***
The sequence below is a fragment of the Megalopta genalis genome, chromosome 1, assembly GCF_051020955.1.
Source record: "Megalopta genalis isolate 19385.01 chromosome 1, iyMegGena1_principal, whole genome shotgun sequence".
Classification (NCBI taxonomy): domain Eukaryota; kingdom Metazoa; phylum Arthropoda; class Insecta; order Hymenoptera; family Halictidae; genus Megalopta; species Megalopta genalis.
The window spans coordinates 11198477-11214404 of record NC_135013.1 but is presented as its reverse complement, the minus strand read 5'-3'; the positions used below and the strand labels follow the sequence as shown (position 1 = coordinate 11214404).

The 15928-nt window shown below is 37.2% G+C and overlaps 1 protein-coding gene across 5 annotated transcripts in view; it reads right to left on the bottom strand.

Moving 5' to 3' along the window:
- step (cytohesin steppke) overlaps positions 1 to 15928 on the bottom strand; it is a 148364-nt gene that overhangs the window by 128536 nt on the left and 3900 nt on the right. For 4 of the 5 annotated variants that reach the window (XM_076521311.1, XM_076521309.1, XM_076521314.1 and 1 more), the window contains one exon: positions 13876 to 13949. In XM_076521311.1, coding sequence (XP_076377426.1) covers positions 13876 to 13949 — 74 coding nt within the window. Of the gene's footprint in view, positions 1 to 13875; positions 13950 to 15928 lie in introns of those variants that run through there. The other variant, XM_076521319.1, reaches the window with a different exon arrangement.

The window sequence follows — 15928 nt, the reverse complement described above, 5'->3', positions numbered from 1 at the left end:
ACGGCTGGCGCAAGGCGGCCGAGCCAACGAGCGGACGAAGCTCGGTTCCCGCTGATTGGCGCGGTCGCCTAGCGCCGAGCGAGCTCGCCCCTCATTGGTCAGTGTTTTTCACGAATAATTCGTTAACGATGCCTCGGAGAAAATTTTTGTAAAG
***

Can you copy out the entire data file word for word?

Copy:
The sequence below is a fragment of the Megalopta genalis genome, chromosome 1, assembly GCF_051020955.1.
Source record: "Megalopta genalis isolate 19385.01 chromosome 1, iyMegGena1_principal, whole genome shotgun sequence".
Classification (NCBI taxonomy): domain Eukaryota; kingdom Metazoa; phylum Arthropoda; class Insecta; order Hymenoptera; family Halictidae; genus Megalopta; species Megalopta genalis.
The window spans coordinates 11198477-11214404 of record NC_135013.1 but is presented as its reverse complement, the minus strand read 5'-3'; the positions used below and the strand labels follow the sequence as shown (position 1 = coordinate 11214404).

The 15928-nt window shown below is 37.2% G+C and overlaps 1 protein-coding gene across 5 annotated transcripts in view; it reads right to left on the bottom strand.

Moving 5' to 3' along the window:
- step (cytohesin steppke) overlaps positions 1 to 15928 on the bottom strand; it is a 148364-nt gene that overhangs the window by 128536 nt on the left and 3900 nt on the right. For 4 of the 5 annotated variants that reach the window (XM_076521311.1, XM_076521309.1, XM_076521314.1 and 1 more), the window contains one exon: positions 13876 to 13949. In XM_076521311.1, coding sequence (XP_076377426.1) covers positions 13876 to 13949 — 74 coding nt within the window. Of the gene's footprint in view, positions 1 to 13875; positions 13950 to 15928 lie in introns of those variants that run through there. The other variant, XM_076521319.1, reaches the window with a different exon arrangement.

The window sequence follows — 15928 nt, the reverse complement described above, 5'->3', positions numbered from 1 at the left end:
ACGGCTGGCGCAAGGCGGCCGAGCCAACGAGCGGACGAAGCTCGGTTCCCGCTGATTGGCGCGGTCGCCTAGCGCCGAGCGAGCTCGCCCCTCATTGGTCAGTGTTTTTCACGAATAATTCGTTAACGATGCCTCGGAGAAAATTTTTGTAAAG